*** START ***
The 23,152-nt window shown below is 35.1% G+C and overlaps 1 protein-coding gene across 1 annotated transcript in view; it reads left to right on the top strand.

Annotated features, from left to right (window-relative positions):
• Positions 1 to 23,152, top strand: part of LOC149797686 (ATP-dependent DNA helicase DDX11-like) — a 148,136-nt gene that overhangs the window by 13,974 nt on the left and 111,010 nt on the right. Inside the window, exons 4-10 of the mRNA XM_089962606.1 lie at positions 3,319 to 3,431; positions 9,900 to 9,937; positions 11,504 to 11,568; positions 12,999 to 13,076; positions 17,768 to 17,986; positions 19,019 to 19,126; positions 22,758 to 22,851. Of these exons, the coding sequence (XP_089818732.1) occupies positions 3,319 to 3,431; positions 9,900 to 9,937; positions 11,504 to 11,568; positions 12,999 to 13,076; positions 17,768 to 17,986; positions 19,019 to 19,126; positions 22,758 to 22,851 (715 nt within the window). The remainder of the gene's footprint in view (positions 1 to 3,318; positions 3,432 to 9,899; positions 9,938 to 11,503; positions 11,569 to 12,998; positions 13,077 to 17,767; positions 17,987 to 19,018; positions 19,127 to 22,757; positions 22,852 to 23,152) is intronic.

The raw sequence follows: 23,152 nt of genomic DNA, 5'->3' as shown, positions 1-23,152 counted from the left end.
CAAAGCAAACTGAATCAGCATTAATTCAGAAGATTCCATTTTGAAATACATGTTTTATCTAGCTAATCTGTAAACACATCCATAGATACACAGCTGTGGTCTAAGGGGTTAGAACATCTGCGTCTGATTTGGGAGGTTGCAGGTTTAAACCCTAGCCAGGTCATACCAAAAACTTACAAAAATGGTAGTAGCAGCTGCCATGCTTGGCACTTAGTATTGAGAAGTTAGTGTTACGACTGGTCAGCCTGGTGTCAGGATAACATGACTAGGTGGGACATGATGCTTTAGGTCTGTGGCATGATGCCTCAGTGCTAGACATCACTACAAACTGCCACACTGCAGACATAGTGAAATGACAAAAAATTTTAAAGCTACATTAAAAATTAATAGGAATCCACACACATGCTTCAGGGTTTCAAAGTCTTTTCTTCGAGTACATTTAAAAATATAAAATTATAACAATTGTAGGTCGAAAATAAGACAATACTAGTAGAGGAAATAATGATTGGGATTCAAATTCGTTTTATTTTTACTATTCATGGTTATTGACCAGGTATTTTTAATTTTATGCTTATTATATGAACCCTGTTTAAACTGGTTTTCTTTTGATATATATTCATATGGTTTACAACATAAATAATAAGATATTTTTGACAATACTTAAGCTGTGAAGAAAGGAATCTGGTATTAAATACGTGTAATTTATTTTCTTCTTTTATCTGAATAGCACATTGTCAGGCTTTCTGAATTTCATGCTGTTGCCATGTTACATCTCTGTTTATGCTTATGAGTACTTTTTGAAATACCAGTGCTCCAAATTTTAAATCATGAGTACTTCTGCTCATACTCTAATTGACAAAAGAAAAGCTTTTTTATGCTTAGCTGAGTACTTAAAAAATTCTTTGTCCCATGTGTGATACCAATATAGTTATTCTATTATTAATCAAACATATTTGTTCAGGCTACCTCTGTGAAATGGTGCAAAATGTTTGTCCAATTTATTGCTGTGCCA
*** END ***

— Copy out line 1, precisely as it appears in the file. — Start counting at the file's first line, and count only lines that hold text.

The 23,152-nt window shown below is 35.1% G+C and overlaps 1 protein-coding gene across 1 annotated transcript in view; it reads left to right on the top strand.